BQM 339

    Keywords: Opening, Question

LukeNine45: This is a fuseki question. A player at the club has taken to playing on the sides first, instead of the corners. He's a good deal stronger than me, so I would lose no matter where he played his first moves, but I'm wondering if anyone has thoughts on how to think about answering these moves. As an example, here's a few moves of the game we played last night (I'm Black):

2-3 dan vs. 2-3 kyu  

LukeNine45: In the review, White said that B3 was OK where I played it or at a, but b would be wrong (because after an approach it would have no where to develop to).

Sojobo: I think that if your primary concern is being able to develop, the upper left corner is a better place for B3.

Playing in the lower right is confrontational already, and suggests that your aim is to inhibit your opponent, in which case I would actually prefer 'b'. (If white approaches, you can just extend along the bottom, after which pincering the approach-stone and pincering W2 should be miai-ish.)

LukeNine45: You're right, it was confrontational and that was my aim-- but I also don't want to get stuck with a small corner that can't go anywhere, right?

Bill: The problem is not so much an approach, but if Black plays at b, then if Black later encloses the corner or makes a Chinese-style position on the right side, W2 inhibits Black's natural extension.

LukeNine45: Ah, I see. That makes good sense. Originally I hadn't played a because it looked like to me that a white approach at B3 would work with W2 ideally. Any comments on that?

19x19 diagram  

LukeNine45: B3, we decided in the postmortem, should have been at a. (In fact I *did* play it there at first in the review, so maybe I learned something from this painful sequence.)

Bill: I don't know about B3, but B5 looks heavy to me. Why not B5 at W6?

LukeNine45: The main reason is that I was trying to make a wall to attack W2 here (White pointed out after the game that this was a bad plan because W2 is on the 4th line). The other reason is that I didn't know that joseki at all (I didn't even know if that move was possible, I will go look it up right now), and white has a history of severely punishing my joseki mistakes... So you think B3 might not have been wrong?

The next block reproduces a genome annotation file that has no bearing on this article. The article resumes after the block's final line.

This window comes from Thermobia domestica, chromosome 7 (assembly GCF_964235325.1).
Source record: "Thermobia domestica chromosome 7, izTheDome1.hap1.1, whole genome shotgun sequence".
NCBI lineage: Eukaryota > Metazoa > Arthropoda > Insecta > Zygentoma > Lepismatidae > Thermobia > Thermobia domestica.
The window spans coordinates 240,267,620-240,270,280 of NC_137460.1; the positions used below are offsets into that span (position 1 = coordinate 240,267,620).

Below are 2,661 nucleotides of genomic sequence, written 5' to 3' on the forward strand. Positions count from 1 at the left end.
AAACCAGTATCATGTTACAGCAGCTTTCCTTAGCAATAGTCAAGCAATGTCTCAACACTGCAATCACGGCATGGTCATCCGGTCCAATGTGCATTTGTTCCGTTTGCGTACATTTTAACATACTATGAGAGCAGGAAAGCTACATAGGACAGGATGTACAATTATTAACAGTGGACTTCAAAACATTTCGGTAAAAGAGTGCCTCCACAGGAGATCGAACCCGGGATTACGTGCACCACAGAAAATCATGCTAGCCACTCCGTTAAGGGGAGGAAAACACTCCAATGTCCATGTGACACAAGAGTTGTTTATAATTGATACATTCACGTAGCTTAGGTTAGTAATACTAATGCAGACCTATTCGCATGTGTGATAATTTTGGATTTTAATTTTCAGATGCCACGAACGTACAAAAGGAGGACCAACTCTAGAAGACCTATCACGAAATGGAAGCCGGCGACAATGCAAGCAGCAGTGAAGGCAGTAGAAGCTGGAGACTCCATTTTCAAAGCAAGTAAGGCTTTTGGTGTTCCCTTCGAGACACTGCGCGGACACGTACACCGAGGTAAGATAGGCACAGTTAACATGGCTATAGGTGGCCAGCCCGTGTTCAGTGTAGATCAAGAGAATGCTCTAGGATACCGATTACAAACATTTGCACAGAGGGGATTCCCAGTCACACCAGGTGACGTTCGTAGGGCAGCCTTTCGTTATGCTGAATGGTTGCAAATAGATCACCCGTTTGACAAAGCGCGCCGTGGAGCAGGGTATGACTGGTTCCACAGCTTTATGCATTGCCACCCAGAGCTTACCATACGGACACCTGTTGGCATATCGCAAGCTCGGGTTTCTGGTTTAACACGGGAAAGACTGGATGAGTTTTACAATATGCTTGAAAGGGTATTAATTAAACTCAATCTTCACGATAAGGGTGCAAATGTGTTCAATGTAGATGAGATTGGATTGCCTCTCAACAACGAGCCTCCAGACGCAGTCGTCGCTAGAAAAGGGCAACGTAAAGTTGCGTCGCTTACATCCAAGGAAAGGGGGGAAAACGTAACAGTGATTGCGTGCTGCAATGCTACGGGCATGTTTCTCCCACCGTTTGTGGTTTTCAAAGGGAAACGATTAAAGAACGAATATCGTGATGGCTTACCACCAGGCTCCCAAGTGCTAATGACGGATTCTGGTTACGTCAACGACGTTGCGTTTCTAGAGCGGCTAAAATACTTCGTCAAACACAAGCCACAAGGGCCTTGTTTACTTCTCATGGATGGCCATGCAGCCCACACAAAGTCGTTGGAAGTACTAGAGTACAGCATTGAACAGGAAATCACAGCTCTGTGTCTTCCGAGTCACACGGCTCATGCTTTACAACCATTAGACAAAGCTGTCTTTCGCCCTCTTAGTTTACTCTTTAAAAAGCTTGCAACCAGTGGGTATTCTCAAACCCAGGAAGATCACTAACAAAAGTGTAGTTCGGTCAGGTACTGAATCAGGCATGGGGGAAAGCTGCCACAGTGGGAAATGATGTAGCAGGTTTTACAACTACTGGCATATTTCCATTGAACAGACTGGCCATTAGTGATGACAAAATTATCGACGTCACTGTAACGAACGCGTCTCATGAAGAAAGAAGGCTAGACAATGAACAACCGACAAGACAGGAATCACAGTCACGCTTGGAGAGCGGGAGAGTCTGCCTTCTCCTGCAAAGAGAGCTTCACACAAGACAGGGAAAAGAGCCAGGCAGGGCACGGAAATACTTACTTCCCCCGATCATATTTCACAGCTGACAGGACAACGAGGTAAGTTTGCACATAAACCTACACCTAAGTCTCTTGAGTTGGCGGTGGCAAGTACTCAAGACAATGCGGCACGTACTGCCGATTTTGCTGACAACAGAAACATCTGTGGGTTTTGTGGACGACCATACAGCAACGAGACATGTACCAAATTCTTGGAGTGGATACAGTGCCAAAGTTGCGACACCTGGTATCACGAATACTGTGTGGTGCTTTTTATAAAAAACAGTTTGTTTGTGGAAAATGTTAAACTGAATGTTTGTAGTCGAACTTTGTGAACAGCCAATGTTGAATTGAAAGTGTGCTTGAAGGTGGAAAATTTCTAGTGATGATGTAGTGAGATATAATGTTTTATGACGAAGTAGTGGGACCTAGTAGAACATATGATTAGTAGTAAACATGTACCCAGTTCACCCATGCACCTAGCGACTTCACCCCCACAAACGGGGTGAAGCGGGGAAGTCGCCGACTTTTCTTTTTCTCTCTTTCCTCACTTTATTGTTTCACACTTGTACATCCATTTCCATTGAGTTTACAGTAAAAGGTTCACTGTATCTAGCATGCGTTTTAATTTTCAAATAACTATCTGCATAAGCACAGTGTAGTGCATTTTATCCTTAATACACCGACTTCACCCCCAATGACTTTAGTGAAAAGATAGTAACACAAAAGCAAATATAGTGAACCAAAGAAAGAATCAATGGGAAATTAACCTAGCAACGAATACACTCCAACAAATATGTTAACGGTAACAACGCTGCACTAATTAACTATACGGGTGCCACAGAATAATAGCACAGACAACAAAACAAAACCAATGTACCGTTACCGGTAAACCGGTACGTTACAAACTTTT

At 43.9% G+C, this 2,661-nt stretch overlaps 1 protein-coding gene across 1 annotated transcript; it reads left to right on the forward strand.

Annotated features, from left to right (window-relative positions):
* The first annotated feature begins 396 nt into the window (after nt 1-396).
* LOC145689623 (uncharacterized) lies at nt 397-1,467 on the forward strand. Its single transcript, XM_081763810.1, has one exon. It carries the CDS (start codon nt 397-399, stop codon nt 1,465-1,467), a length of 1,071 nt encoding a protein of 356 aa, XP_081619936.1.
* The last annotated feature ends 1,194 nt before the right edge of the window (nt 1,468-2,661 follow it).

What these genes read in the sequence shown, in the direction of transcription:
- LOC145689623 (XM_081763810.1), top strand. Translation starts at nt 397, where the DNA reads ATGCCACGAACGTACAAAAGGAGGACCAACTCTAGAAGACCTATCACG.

Bill: I have never faced that situation, and do not know best play, but B3 seems playable to me. :-)

As for the wall, there are basically two kind of walls, those with eye shape and those without. The walls without eye shape need an extension. You are making that kind of wall, and so W2 is attacking it, not the other way around.

As for avoiding a play because you don't know the joseki, better to die a hero, IMO.

LukeNine45: I realized I needed an extension after I'd already made the wall, and then the game went downhill from there. Thanks for your comments, this is all very helpful. I'll try not to be intimidated next time. :)

Bill: Hmmm. Looking again, I think that Black should continue with b - d. Black's wall looks strong enough for that.

LukeNine45: Interesting. I didn't consider that during the game.

Bill: Your wall is long enough that if White approaches low you can play boshi, and if White approaches high you can play low. White's best response to d may be e. Then what for Black? f?

LukeNine45: I would never have thought of d in the game. Through f it looks a lot better than what happened...

19x19 diagram  

LukeNine45: So something like this? We don't seem to have anything about this joseki on Sensei's.